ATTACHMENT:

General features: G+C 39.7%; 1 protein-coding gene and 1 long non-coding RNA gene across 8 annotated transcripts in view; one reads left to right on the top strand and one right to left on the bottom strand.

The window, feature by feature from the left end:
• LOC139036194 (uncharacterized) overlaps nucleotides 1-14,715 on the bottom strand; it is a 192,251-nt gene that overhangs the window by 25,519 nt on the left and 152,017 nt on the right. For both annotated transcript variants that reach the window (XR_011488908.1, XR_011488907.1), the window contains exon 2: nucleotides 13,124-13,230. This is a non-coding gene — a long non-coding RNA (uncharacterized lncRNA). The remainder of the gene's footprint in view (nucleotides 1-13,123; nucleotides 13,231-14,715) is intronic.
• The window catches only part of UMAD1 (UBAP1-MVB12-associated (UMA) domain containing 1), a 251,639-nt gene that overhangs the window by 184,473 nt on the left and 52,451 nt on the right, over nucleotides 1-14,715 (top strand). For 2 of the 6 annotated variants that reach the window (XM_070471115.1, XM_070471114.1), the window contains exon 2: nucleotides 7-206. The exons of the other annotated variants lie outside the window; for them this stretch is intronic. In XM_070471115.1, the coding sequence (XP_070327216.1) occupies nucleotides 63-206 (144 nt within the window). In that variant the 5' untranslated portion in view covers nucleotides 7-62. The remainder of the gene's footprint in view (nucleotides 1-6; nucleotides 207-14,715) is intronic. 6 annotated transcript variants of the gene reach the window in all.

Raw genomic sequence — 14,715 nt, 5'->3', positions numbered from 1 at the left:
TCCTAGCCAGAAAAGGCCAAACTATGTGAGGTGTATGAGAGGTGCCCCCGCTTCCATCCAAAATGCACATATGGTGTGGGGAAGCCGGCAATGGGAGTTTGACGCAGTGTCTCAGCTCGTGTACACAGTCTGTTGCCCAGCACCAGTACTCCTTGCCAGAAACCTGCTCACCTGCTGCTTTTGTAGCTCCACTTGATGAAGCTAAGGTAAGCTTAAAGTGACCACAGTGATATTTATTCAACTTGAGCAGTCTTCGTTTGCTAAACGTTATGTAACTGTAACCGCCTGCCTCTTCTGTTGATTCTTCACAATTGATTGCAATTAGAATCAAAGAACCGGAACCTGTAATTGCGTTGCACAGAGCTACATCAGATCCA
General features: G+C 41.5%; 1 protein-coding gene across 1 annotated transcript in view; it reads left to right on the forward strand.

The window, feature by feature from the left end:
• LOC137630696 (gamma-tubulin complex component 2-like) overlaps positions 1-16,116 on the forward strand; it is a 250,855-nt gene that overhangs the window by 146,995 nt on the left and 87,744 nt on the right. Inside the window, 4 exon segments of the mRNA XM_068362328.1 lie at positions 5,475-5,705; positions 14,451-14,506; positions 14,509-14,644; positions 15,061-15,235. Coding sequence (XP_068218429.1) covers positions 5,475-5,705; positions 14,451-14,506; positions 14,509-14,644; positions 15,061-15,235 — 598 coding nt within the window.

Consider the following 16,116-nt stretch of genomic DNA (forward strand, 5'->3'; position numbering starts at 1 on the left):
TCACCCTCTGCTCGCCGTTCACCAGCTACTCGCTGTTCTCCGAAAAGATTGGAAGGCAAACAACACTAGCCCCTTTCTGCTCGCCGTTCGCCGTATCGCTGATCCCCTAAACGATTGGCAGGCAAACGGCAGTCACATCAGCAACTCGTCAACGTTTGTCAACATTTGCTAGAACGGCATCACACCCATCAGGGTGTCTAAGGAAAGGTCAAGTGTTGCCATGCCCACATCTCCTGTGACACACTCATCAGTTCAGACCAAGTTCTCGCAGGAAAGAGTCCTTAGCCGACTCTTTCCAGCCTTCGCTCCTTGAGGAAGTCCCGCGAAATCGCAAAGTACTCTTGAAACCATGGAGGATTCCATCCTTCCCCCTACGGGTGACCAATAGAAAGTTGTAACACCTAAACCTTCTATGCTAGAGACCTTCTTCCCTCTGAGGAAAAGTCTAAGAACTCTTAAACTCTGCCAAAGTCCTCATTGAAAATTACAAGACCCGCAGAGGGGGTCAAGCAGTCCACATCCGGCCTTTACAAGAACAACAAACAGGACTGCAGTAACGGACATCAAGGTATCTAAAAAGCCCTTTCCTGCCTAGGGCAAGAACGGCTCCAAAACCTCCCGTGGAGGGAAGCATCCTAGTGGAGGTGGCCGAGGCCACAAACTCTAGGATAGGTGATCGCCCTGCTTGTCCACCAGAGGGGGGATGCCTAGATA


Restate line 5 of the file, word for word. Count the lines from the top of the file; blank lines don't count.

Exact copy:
Raw genomic sequence — 14,715 nt, 5'->3', positions numbered from 1 at the left: